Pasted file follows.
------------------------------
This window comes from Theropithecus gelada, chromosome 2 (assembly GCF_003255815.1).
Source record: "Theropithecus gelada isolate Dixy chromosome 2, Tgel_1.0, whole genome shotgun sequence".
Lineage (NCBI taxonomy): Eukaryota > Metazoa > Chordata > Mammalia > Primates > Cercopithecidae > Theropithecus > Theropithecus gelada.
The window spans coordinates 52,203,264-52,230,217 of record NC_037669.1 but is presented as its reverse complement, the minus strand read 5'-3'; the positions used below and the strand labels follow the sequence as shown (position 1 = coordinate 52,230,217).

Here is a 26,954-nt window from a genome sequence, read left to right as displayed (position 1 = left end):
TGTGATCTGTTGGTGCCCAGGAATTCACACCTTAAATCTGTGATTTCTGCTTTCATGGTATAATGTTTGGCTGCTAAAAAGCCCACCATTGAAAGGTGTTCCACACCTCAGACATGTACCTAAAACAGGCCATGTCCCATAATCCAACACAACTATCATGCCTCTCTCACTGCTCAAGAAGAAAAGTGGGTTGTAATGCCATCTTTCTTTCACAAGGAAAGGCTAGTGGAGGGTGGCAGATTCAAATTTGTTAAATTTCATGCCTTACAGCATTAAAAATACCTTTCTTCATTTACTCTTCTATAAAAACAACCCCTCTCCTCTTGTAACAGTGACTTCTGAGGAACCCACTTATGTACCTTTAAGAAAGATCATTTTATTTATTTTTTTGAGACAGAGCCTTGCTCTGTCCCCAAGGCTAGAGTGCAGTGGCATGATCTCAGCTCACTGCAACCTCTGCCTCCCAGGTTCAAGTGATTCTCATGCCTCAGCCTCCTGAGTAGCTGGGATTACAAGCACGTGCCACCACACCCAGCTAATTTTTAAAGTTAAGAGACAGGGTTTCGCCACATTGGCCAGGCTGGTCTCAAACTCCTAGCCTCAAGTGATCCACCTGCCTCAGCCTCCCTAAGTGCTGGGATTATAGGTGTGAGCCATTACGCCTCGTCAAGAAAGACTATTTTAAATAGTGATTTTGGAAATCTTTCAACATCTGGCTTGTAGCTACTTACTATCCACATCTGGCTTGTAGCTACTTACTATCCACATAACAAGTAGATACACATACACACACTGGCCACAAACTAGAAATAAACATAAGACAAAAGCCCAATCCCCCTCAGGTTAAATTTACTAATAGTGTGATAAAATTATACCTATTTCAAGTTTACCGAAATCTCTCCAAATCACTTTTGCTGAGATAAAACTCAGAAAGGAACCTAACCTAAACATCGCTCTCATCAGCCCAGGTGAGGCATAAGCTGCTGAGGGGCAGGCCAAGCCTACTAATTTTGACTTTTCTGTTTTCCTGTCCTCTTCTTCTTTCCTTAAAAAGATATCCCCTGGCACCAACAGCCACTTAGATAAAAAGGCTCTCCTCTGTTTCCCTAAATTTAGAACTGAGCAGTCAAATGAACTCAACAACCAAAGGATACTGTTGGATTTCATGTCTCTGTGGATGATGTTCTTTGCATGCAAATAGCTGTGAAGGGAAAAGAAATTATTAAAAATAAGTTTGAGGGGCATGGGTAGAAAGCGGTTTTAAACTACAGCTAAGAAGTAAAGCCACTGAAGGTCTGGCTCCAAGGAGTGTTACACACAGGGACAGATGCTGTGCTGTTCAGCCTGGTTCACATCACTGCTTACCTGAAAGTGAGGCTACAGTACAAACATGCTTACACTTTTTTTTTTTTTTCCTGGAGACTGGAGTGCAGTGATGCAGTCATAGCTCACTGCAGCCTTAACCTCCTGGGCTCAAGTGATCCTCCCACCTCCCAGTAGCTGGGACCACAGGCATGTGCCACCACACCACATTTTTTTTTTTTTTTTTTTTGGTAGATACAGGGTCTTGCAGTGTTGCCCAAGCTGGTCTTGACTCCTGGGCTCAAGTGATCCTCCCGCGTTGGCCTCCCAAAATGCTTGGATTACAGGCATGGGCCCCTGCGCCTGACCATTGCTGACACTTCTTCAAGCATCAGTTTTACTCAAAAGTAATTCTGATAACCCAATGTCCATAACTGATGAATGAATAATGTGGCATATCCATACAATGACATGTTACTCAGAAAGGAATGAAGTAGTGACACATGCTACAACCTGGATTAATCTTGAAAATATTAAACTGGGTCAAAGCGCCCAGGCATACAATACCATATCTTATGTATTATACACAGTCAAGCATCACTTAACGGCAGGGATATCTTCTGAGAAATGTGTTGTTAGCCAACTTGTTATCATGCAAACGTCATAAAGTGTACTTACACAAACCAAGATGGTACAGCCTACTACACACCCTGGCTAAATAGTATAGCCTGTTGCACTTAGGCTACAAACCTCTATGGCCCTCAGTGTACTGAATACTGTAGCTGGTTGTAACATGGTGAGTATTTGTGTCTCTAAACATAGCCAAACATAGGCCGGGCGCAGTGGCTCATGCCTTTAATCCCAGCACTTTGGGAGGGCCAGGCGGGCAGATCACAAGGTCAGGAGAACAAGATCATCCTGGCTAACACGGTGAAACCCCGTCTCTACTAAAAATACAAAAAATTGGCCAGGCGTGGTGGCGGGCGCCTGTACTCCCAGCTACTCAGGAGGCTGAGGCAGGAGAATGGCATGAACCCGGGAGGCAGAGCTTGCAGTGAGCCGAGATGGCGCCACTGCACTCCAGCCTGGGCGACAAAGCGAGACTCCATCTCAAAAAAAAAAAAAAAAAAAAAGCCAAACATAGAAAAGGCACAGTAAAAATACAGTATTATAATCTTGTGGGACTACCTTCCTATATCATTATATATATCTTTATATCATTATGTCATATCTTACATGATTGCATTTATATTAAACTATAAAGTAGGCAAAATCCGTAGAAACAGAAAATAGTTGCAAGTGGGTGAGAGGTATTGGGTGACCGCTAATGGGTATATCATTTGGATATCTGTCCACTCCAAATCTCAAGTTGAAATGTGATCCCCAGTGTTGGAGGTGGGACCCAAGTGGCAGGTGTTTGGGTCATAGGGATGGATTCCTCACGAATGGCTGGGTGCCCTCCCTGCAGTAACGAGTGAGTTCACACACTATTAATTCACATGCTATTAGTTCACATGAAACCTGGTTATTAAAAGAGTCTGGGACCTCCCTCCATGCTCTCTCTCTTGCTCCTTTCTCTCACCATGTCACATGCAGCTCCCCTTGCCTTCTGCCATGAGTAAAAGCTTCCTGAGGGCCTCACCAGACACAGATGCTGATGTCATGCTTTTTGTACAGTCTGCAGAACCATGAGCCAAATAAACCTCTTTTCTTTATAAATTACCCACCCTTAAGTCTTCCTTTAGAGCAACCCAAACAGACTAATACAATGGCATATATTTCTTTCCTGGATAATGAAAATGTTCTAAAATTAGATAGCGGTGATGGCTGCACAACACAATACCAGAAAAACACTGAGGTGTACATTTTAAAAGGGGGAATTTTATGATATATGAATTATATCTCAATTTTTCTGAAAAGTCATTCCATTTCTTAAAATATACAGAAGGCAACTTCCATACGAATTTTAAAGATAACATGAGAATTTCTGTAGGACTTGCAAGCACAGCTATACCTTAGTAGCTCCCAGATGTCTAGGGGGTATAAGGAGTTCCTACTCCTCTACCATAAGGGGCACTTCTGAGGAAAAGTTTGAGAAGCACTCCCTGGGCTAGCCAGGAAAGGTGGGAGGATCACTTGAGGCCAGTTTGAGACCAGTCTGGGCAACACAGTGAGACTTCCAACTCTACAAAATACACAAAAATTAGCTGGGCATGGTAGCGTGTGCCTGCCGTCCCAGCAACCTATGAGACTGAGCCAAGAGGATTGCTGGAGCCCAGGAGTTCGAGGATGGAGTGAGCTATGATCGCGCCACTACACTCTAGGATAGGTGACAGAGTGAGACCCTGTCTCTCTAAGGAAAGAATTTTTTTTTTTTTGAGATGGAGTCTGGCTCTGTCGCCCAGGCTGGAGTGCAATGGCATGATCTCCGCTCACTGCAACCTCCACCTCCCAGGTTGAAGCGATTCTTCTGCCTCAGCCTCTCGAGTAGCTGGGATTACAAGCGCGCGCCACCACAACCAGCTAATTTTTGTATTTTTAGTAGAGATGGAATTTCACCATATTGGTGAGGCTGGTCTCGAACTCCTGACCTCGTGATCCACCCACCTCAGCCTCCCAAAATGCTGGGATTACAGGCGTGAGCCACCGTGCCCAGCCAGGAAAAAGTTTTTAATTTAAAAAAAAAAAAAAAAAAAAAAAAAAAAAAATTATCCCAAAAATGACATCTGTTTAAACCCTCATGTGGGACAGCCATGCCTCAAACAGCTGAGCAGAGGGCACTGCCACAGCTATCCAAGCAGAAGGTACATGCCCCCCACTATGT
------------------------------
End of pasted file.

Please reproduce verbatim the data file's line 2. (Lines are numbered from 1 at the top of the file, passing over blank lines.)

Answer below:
Source record: "Theropithecus gelada isolate Dixy chromosome 2, Tgel_1.0, whole genome shotgun sequence".